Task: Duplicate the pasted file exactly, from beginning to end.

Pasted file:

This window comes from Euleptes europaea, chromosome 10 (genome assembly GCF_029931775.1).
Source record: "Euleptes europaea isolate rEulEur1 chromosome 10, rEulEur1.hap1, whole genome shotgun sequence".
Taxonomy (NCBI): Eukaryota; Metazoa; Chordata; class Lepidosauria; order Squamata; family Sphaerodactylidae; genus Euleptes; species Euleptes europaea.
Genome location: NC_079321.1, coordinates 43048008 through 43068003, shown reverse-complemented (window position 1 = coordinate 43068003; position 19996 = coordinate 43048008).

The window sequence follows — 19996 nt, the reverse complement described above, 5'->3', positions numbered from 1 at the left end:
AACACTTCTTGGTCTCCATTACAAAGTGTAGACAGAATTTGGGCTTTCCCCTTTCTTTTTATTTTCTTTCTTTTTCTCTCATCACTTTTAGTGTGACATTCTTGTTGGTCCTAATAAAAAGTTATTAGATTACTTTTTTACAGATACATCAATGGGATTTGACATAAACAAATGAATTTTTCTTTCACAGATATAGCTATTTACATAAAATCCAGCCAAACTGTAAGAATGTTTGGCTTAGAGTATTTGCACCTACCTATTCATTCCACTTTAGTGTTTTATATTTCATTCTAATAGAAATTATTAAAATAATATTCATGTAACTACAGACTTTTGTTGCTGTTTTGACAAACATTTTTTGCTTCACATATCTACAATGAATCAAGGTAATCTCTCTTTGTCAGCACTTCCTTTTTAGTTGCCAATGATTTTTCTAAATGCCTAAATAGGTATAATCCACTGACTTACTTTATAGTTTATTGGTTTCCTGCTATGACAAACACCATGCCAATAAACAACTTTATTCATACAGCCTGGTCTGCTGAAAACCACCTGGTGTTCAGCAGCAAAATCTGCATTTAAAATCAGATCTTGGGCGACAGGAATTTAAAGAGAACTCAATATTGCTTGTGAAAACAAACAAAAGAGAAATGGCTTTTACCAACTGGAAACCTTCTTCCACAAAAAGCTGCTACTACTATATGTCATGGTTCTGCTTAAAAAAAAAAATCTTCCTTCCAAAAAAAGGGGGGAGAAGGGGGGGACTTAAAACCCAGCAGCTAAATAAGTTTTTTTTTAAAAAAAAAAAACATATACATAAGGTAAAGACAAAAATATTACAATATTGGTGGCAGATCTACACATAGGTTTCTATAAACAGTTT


This window comes from Euleptes europaea, chromosome 10 (genome assembly GCF_029931775.1).
Source record: "Euleptes europaea isolate rEulEur1 chromosome 10, rEulEur1.hap1, whole genome shotgun sequence".
Taxonomy (NCBI): Eukaryota; Metazoa; Chordata; class Lepidosauria; order Squamata; family Sphaerodactylidae; genus Euleptes; species Euleptes europaea.
Genome location: NC_079321.1, coordinates 43048008 through 43068003, shown reverse-complemented (window position 1 = coordinate 43068003; position 19996 = coordinate 43048008).

The window sequence follows — 19996 nt, the reverse complement described above, 5'->3', positions numbered from 1 at the left end:
AACACTTCTTGGTCTCCATTACAAAGTGTAGACAGAATTTGGGCTTTCCCCTTTCTTTTTATTTTCTTTCTTTTTCTCTCATCACTTTTAGTGTGACATTCTTGTTGGTCCTAATAAAAAGTTATTAGATTACTTTTTTACAGATACATCAATGGGATTTGACATAAACAAATGAATTTTTCTTTCACAGATATAGCTATTTACATAAAATCCAGCCAAACTGTAAGAATGTTTGGCTTAGAGTATTTGCACCTACCTATTCATTCCACTTTAGTGTTTTATATTTCATTCTAATAGAAATTATTAAAATAATATTCATGTAACTACAGACTTTTGTTGCTGTTTTGACAAACATTTTTTGCTTCACATATCTACAATGAATCAAGGTAATCTCTCTTTGTCAGCACTTCCTTTTTAGTTGCCAATGATTTTTCTAAATGCCTAAATAGGTATAATCCACTGACTTACTTTATAGTTTATTGGTTTCCTGCTATGACAAACACCATGCCAATAAACAACTTTATTCATACAGCCTGGTCTGCTGAAAACCACCTGGTGTTCAGCAGCAAAATCTGCATTTAAAATCAGATCTTGGGCGACAGGAATTTAAAGAGAACTCAATATTGCTTGTGAAAACAAACAAAAGAGAAATGGCTTTTACCAACTGGAAACCTTCTTCCACAAAAAGCTGCTACTACTATATGTCATGGTTCTGCTTAAAAAAAAAAATCTTCCTTCCAAAAAAAGGGGGGAGAAGGGGGGGACTTAAAACCCAGCAGCTAAATAAGTTTTTTTTTAAAAAAAAAAAACATATACATAAGGTAAAGACAAAAATATTACAATATTGGTGGCAGATCTACACATAGGTTTCTATAAACAGTTT